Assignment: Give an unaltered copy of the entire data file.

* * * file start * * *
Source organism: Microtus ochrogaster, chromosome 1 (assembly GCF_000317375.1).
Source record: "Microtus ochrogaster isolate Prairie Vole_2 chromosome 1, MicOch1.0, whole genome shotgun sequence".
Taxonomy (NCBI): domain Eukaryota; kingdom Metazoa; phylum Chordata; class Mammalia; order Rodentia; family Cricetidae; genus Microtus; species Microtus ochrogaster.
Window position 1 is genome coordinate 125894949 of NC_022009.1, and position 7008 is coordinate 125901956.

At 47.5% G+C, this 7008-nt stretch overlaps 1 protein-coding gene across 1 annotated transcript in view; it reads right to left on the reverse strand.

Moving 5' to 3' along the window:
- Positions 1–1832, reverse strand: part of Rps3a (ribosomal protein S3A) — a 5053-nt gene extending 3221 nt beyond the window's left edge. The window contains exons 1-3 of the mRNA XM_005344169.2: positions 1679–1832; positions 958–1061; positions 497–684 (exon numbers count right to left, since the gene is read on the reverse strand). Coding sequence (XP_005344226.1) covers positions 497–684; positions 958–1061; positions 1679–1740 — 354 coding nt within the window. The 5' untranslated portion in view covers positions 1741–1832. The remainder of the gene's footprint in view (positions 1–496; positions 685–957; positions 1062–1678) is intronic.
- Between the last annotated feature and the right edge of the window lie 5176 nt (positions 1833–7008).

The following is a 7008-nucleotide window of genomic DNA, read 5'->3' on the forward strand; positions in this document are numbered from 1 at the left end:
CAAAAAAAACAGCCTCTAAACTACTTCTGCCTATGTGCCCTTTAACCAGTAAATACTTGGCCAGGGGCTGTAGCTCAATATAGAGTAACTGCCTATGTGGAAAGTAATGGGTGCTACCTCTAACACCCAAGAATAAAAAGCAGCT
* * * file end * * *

Source organism: Microtus ochrogaster, chromosome 1 (assembly GCF_000317375.1).
Source record: "Microtus ochrogaster isolate Prairie Vole_2 chromosome 1, MicOch1.0, whole genome shotgun sequence".
Taxonomy (NCBI): domain Eukaryota; kingdom Metazoa; phylum Chordata; class Mammalia; order Rodentia; family Cricetidae; genus Microtus; species Microtus ochrogaster.
Window position 1 is genome coordinate 125894949 of NC_022009.1, and position 7008 is coordinate 125901956.

At 47.5% G+C, this 7008-nt stretch overlaps 1 protein-coding gene across 1 annotated transcript in view; it reads right to left on the reverse strand.

Moving 5' to 3' along the window:
- Positions 1–1832, reverse strand: part of Rps3a (ribosomal protein S3A) — a 5053-nt gene extending 3221 nt beyond the window's left edge. The window contains exons 1-3 of the mRNA XM_005344169.2: positions 1679–1832; positions 958–1061; positions 497–684 (exon numbers count right to left, since the gene is read on the reverse strand). Coding sequence (XP_005344226.1) covers positions 497–684; positions 958–1061; positions 1679–1740 — 354 coding nt within the window. The 5' untranslated portion in view covers positions 1741–1832. The remainder of the gene's footprint in view (positions 1–496; positions 685–957; positions 1062–1678) is intronic.
- Between the last annotated feature and the right edge of the window lie 5176 nt (positions 1833–7008).

The following is a 7008-nucleotide window of genomic DNA, read 5'->3' on the forward strand; positions in this document are numbered from 1 at the left end:
CAAAAAAAACAGCCTCTAAACTACTTCTGCCTATGTGCCCTTTAACCAGTAAATACTTGGCCAGGGGCTGTAGCTCAATATAGAGTAACTGCCTATGTGGAAAGTAATGGGTGCTACCTCTAACACCCAAGAATAAAAAGCAGCT